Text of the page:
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How do mobile cloud sync services stack up?

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Wireless operator sync services are more limited than other options, namely those from smartphone makers and portals, and few mobile sync solutions integrate with social networks, according to a study out yesterday that evaluated 12 mobile cloud sync offerings.

Mobile cloud sync consists of syncing data and content on a mobile phone with a server and portal in the Internet cloud. Data and content can also be synced with e-mail systems, desktop apps, social networks and more. While a variety of companies offer basic mobile cloud sync services, the ease of use, cost and variety of features differs widely from service to service.

The study, conducted by open source mobile cloud sync firm [Funambol](http://www.funambol.com), compares the syncing of mobile data and content, such as contacts, calendars, e-mail, photos and files, against 10 different categories, including cost, usability and performance, wireless desktop integration and social network sync.

It evaluated offerings from Apple MobileMe, AT&T Mobile Backup, BlackBerry IS, Funambol, Google Sync, Microsoft My Phone, Nokia Ovi Sync, Palm Synergy, T-Mobile Mobile Backup, Verizon Wireless Backup Assistant, Vodafone Zyb and Yahoo! Mobile.

(Naturally, it's not surprising Funambol won the top spot in the study, though upon closer inspection the report still offers some insight on the mobile sync space. It's also worth noting that the company didn't evaluate enterprise server solutions such as Blackberry Enterprise Server or Exchange Server, but rather Microsoft My Phone and Blackberry Internet Service.)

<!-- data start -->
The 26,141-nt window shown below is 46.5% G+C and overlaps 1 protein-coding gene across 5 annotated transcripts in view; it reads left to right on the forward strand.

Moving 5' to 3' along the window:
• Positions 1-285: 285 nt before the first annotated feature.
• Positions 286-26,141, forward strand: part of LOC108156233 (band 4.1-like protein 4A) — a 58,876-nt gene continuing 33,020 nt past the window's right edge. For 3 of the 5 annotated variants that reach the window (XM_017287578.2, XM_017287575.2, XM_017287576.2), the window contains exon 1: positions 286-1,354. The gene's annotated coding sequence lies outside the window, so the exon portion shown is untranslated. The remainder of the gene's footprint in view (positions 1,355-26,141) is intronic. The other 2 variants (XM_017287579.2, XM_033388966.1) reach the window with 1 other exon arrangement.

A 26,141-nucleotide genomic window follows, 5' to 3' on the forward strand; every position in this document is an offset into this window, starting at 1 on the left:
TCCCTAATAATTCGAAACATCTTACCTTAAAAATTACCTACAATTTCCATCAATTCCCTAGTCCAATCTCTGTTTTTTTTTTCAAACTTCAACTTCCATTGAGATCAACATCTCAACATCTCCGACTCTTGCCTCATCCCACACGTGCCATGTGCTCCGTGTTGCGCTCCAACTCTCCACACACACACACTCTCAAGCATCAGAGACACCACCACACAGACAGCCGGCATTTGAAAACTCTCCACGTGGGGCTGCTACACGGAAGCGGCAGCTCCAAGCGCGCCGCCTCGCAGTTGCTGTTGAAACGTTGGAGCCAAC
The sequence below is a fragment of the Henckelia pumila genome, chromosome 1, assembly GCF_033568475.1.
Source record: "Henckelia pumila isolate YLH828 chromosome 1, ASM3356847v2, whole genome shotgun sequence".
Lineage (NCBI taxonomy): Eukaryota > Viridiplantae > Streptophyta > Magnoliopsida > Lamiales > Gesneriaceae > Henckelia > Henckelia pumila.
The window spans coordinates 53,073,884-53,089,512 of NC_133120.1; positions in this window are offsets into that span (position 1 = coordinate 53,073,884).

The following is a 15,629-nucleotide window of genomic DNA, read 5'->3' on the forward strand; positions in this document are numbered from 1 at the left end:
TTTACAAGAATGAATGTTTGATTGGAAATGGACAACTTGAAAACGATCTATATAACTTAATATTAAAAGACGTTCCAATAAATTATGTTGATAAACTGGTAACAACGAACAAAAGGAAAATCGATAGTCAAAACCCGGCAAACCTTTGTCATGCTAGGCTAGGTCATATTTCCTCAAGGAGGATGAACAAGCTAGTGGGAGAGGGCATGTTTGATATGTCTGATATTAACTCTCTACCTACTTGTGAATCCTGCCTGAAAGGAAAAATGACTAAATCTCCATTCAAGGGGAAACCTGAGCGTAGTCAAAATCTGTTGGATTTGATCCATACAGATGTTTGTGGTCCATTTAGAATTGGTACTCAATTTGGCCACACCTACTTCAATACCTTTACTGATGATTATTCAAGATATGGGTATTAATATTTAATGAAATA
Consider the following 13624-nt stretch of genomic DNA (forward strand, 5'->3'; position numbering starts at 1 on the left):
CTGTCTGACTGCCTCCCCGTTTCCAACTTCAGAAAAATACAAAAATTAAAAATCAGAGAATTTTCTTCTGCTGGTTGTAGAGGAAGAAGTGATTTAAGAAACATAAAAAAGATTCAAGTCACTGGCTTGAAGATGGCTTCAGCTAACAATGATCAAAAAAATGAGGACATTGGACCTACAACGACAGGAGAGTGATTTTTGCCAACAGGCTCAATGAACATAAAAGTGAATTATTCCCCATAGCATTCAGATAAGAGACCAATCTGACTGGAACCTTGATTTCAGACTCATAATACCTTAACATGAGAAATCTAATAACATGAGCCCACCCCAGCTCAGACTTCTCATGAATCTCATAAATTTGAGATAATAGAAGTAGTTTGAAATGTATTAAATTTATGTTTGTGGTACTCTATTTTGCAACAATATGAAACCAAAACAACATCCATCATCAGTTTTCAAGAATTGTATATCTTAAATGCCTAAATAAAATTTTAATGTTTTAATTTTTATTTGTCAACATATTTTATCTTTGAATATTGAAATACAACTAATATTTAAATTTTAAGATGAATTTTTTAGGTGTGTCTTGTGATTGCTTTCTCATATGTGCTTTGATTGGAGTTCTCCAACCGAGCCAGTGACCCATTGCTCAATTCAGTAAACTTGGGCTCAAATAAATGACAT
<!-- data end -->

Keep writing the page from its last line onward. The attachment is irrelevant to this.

"As more solutions come to market, it's opening up mobile cloud sync as a significant new category in terms of mobile services for mobile operators, portals and the device makers. That's why we did the report, to compare the solutions and identify the big areas of opportunities moving forward," Hal Steger, vice president of marketing for Funambol, told InternetNews.com.

The mobile cloud sync evaluation showed that solutions from mobile operators are often more limited than sync solutions from device manufacturers and portals. It also found that major areas of opportunity include wireless desktop integration, social network sync and solution openness.

Each feature was given a score of between 1 and 4. Everything was tallied up and ranked. The best score a service could get was 40. Here's how they rated: Funambol, 38; Nokia Ovi, 28; Apple MobileMe, 27; Palm Synergy, 27; MS My Phone, 26; Vodafone Zyb, 26; Google Sync, 23; Yahoo Mobile, 21; AT&T, 19; T-Mobile, 19; and Verizon, 19.

"Mobile carriers are the worst because mobile cloud sync is relatively new for them. They own the relationship with the customer, they're like the incumbent, so they're not as compelled to be innovative," said Steger. "But if the carriers aren't careful, people will have loyalty to the device overall, so if they like a BlackBerry or an iPhone, they'll use those services and the carrier becomes a dumb pipe."

Other key findings of the report show that 75 percent of the solutions are free, though MobileMe costs $99 a year, 17 percent support one or two devices while 42 percent support a series of devices and close to half only sync a single data type, for instance just contacts, e-mail or photos.

Also noteworthy is that 75 percent do not support wireless desktop integration.

Another area for improvement is in social network integration, with a third syncing data with multiple sites, such as Facebook, MySpace and LinkedIn, while 16 percent only support one social network and half do not sync at all with social media.

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